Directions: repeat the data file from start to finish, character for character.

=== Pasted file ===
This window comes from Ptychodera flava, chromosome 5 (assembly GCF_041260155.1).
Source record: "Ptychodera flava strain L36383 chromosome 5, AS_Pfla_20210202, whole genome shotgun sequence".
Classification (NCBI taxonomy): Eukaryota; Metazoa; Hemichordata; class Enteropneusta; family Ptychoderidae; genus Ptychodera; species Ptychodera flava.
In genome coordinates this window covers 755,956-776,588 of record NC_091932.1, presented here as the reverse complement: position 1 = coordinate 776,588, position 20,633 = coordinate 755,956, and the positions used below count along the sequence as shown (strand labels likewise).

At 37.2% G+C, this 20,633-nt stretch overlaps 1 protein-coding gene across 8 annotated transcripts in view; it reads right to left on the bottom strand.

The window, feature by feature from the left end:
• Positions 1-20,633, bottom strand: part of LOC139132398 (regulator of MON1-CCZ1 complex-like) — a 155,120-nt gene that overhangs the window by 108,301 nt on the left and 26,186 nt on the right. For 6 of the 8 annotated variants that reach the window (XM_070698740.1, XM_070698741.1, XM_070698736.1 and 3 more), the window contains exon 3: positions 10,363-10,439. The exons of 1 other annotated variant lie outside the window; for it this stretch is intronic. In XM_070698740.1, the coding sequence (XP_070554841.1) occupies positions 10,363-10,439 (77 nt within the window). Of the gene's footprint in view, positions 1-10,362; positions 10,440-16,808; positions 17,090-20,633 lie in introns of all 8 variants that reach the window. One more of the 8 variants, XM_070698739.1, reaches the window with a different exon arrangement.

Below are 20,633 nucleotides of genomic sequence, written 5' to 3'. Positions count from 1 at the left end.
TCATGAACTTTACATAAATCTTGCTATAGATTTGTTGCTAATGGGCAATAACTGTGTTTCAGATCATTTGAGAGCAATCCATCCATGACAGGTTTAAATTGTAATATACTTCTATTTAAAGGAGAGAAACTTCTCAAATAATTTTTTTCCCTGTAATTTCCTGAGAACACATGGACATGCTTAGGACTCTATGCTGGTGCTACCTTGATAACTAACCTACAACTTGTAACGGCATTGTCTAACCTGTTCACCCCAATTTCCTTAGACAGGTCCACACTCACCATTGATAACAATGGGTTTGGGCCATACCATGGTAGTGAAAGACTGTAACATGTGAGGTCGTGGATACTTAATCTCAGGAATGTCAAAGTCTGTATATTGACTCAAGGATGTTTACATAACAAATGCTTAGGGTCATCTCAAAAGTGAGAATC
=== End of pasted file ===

This window comes from Ptychodera flava, chromosome 5 (assembly GCF_041260155.1).
Source record: "Ptychodera flava strain L36383 chromosome 5, AS_Pfla_20210202, whole genome shotgun sequence".
Classification (NCBI taxonomy): Eukaryota; Metazoa; Hemichordata; class Enteropneusta; family Ptychoderidae; genus Ptychodera; species Ptychodera flava.
In genome coordinates this window covers 755,956-776,588 of record NC_091932.1, presented here as the reverse complement: position 1 = coordinate 776,588, position 20,633 = coordinate 755,956, and the positions used below count along the sequence as shown (strand labels likewise).

At 37.2% G+C, this 20,633-nt stretch overlaps 1 protein-coding gene across 8 annotated transcripts in view; it reads right to left on the bottom strand.

The window, feature by feature from the left end:
• Positions 1-20,633, bottom strand: part of LOC139132398 (regulator of MON1-CCZ1 complex-like) — a 155,120-nt gene that overhangs the window by 108,301 nt on the left and 26,186 nt on the right. For 6 of the 8 annotated variants that reach the window (XM_070698740.1, XM_070698741.1, XM_070698736.1 and 3 more), the window contains exon 3: positions 10,363-10,439. The exons of 1 other annotated variant lie outside the window; for it this stretch is intronic. In XM_070698740.1, the coding sequence (XP_070554841.1) occupies positions 10,363-10,439 (77 nt within the window). Of the gene's footprint in view, positions 1-10,362; positions 10,440-16,808; positions 17,090-20,633 lie in introns of all 8 variants that reach the window. One more of the 8 variants, XM_070698739.1, reaches the window with a different exon arrangement.

Below are 20,633 nucleotides of genomic sequence, written 5' to 3'. Positions count from 1 at the left end.
TCATGAACTTTACATAAATCTTGCTATAGATTTGTTGCTAATGGGCAATAACTGTGTTTCAGATCATTTGAGAGCAATCCATCCATGACAGGTTTAAATTGTAATATACTTCTATTTAAAGGAGAGAAACTTCTCAAATAATTTTTTTCCCTGTAATTTCCTGAGAACACATGGACATGCTTAGGACTCTATGCTGGTGCTACCTTGATAACTAACCTACAACTTGTAACGGCATTGTCTAACCTGTTCACCCCAATTTCCTTAGACAGGTCCACACTCACCATTGATAACAATGGGTTTGGGCCATACCATGGTAGTGAAAGACTGTAACATGTGAGGTCGTGGATACTTAATCTCAGGAATGTCAAAGTCTGTATATTGACTCAAGGATGTTTACATAACAAATGCTTAGGGTCATCTCAAAAGTGAGAATC